There is, alas, no general rule as to when it is safe to call
Dispose. If Microsoft had specified that
Dispose must be safe to call at any time when an object isn't in use, complying with such a rule would seldom have been difficult; in cases where a class might not always be able to perform all necessary cleanup immediately(*), it would generally be possible for it to set a flag and/or otherwise arrange to have necessary cleanup performed at the next opportunity. Unfortunately, Microsoft does not specify that
Dispose implementations have to handle asynchronous
Dispose requests, nor is there any general way for an object which holds the last useful reference to an
IDisposable instance to ask for notification when it would be safe to dispose.
Despite the general lack of assurance as to when it is safe to call Dispose, many particular classes which implement
Dispose do offer guarantees as to when it may safely be called. If one knows that a particular object is of a type which can be safely disposed in a particular context, one may dispose it then. Especially in cases where an event from an object may be the only opportunity to
Dispose it in a threading context it could know about, and where disposing an object within an event handler would make sense, it should be safe to dispose of the object. Any properly-written event handlers should be prepared for the possibility that the object sending the event may be disposed between the time the system decides that they should run, and the time it actually runs them.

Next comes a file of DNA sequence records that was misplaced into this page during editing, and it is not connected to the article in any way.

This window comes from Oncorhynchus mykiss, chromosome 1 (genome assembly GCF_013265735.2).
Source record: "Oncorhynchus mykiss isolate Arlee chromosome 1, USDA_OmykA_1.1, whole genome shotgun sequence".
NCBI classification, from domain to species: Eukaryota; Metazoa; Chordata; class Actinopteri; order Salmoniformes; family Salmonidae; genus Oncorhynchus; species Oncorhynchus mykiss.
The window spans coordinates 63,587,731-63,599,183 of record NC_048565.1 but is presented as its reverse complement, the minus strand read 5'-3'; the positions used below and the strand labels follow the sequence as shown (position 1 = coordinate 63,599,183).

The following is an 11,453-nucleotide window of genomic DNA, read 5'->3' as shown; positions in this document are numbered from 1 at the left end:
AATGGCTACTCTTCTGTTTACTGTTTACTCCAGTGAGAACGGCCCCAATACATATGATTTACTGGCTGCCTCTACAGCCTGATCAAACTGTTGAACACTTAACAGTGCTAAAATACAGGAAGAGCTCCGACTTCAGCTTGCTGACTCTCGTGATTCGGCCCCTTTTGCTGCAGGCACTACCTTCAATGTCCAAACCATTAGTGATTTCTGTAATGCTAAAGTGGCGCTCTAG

(*) The essential purpose of
IDisposable is to allow an object to notify entities which are outside it but are acting on its behalf to the detriment of other entities, that they should no longer do so [e.g. to tell a file system that it should no longer grant an object exclusive access to a file]. Such action is referred to as "releasing resources". The fact that someone holds the last surviving reference to an object may imply that no other thread can be using that object, but does not imply that no other thread is using any non-thread-safe entities whose resources need to be released.